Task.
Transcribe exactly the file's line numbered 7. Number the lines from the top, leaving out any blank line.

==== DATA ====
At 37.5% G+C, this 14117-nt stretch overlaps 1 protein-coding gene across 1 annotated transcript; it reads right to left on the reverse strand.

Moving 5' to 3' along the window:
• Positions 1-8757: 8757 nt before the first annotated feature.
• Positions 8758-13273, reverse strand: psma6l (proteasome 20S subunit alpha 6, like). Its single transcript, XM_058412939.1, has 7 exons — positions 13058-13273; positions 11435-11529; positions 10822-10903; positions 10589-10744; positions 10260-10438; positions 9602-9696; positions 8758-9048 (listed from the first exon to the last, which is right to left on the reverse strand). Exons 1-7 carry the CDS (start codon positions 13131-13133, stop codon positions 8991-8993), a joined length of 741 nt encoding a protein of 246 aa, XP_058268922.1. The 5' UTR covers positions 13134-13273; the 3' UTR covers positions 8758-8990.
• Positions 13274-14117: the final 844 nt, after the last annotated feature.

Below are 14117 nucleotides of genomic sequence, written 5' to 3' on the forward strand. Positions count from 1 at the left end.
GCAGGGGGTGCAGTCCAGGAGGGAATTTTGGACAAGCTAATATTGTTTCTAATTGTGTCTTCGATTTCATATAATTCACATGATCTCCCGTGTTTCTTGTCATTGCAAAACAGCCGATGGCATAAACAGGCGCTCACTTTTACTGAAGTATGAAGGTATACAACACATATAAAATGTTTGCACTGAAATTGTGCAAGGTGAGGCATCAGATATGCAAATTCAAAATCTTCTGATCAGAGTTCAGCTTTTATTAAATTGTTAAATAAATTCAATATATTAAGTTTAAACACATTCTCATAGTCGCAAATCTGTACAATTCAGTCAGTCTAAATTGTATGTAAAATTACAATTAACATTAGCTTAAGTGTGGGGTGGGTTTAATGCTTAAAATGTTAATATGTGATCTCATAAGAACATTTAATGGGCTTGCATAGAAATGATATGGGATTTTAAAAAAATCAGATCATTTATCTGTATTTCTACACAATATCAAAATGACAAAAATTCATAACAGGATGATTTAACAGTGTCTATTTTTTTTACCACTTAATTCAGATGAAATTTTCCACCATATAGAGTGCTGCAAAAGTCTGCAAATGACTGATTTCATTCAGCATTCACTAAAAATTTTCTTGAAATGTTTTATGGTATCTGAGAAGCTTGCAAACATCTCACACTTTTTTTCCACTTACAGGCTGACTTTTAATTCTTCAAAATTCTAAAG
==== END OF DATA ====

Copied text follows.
GCAGGGGGTGCAGTCCAGGAGGGAATTTTGGACAAGCTAATATTGTTTCTAATTGTGTCTTCGATTTCATATAATTCACATGATCTCCCGTGTTTCTTGTCATTGCAAAACAGCCGATGGCATAAACAGGCGCTCACTTTTACTGAAGTATGAAGGTATACAACACATATAAAATGTTTGCACTGAAATTGTGCAAGGTGAGGCATCAGATATGCAAATTCAAAATCTTCTGATCAGAGTTCAGCTTTTATTAAATTGTTAAATAAATTCAATATATTAAGTTTAAACACATTCTCATAGTCGCAAATCTGTACAATTCAGTCAGTCTAAATTGTATGTAAAATTACAATTAACATTAGCTTAAGTGTGGGGTGGGTTTAATGCTTAAAATGTTAATATGTGATCTCATAAGAACATTTAATGGGCTTGCATAGAAATGATATGGGATTTTAAAAAAATCAGATCATTTATCTGTATTTCTACACAATATCAAAATGACAAAAATTCATAACAGGATGATTTAACAGTGTCTATTTTTTTTACCACTTAATTCAGATGAAATTTTCCACCATATAGAGTGCTGCAAAAGTCTGCAAATGACTGATTTCATTCAGCATTCACTAAAAATTTTCTTGAAATGTTTTATGGTATCTGAGAAGCTTGCAAACATCTCACACTTTTTTTCCACTTACAGGCTGACTTTTAATTCTTCAAAATTCTAAAG